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Five tips for achieving work/life balance in the Legal sector


Work/life balance has a huge impact on mental wellbeing, especially in high-pressure legal roles, when it can seem like stress and long hours are part and parcel of the job. According to the Office for National Statistics, 12.7 percent of all sickness absence days in the UK can be attributed to mental health conditions, highlighting the importance of prioritising employee wellbeing across all sectors. 

Achieving a better work/life balance is becoming a growing priority among those seeking both locum and permanent legal roles. Candidates are even opting to take a slightly lower salary in favour of more flexible working conditions, suggesting they are placing increasing value on their wellbeing both inside and outside of work. Here are some points to consider to help you to achieve a better work/life balance in the legal sector:

1: Understand what balance looks like
Work/life balance will look different to every individual, but at its core it refers to feeling like you are in control, feel happy both inside and outside work, and resist letting work completely dominate your world.

There is often an assumption that only female workers would want to take advantage of greater flexibility, but there are just as many benefits for men and we represent a number of male lawyers who benefit from a more flexible working arrangement.

Similarly, people often wrongly assume that it is purely introduced as a concept for parents, especially when flexible working is discussed as a way to achieve that balance. Parents can and do benefit from flexible hours so that they can balance their family life, but every individual is entitled to this – regardless of their family situation.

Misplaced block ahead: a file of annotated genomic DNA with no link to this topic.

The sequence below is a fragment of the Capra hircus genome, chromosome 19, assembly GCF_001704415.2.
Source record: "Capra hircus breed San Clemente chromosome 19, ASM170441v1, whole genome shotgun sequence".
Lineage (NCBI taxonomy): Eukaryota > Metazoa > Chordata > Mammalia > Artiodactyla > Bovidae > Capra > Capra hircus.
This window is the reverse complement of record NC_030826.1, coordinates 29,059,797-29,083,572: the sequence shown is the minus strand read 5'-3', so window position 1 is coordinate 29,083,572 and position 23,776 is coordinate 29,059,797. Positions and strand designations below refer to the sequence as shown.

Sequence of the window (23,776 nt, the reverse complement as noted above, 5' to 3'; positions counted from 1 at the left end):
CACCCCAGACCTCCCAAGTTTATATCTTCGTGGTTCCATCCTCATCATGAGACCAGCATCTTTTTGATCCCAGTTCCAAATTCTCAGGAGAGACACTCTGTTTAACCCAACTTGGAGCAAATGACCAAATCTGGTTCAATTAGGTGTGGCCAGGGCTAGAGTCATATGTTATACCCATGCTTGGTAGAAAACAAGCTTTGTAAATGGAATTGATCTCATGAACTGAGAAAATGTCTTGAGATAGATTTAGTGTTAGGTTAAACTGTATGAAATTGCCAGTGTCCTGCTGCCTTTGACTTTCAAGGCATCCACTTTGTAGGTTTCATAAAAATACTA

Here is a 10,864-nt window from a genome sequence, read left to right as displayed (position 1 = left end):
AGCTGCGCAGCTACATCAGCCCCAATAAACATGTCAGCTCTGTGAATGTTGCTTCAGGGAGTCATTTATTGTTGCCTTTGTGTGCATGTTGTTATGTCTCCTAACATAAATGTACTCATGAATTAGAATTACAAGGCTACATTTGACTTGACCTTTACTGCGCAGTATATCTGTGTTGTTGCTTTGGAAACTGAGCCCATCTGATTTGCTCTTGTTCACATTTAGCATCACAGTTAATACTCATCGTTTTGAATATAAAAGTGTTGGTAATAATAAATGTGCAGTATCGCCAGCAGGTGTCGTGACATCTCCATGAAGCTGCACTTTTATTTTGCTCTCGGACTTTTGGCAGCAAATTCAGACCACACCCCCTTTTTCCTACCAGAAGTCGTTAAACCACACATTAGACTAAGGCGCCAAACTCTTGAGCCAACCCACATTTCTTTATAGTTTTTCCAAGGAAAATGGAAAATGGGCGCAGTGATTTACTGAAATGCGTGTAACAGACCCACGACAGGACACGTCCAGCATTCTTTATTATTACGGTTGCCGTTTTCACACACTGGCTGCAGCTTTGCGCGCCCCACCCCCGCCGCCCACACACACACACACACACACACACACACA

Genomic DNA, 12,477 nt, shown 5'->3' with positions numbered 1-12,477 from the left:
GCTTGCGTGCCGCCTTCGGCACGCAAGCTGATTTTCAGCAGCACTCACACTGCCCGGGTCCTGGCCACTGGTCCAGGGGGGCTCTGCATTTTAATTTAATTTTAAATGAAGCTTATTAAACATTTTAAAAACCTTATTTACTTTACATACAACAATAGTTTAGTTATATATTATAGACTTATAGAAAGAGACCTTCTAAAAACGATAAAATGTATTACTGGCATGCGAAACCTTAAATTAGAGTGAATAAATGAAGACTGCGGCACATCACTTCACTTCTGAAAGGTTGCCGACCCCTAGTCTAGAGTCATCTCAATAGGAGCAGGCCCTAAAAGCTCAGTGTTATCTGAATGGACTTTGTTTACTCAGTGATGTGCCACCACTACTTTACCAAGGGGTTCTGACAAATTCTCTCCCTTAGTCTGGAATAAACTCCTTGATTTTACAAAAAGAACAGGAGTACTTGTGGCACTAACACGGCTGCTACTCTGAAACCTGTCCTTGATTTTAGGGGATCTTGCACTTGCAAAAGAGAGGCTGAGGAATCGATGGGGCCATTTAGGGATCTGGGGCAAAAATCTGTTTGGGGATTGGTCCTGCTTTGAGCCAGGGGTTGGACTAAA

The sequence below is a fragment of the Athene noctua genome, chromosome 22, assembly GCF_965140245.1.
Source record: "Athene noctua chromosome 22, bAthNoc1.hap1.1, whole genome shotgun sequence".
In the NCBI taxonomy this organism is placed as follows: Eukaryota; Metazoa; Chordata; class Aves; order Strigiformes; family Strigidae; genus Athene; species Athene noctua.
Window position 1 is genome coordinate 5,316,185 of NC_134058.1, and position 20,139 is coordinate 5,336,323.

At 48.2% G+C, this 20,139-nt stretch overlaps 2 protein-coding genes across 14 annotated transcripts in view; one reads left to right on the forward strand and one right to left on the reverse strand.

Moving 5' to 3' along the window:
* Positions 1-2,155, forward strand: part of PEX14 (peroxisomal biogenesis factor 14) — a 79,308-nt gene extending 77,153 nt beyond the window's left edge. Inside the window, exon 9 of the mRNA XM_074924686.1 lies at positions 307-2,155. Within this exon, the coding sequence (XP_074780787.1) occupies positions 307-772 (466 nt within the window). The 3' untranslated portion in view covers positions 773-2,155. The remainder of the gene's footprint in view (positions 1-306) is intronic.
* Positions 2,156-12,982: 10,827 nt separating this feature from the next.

It is important that all employees feel able to discuss their work/life balance with their employer and that they can explore flexible working if that is appropriate. The key point here is to identify what a good balance looks like for you personally, then you can work to achieve that.

2: Consider public sector
There is a common misconception among legal candidates that roles in the public sector are less dynamic than working for a private practice, but a career in public sector law can be incredibly varied and offers many opportunities for a better work/life balance. The public sector is typically more generous when it comes to holiday allowance, flexible hours and the option to move to a reduced working week, all of which can boost wellbeing.

As the sector is already used to offering these flexible conditions, there is likely to be a process already in place for tailoring your role. And even if flexible working is not an option, you might find that a more generous holiday allowance allows you to achieve a better work/life balance.

3: Consider what flexibility your specialism will allow
The main consideration for legal candidates looking to work flexibly is the nature of the specialism and role they hold. Typically, the more court time that is required in your job, the less flexibility there could be in terms of working hours and shorter working weeks.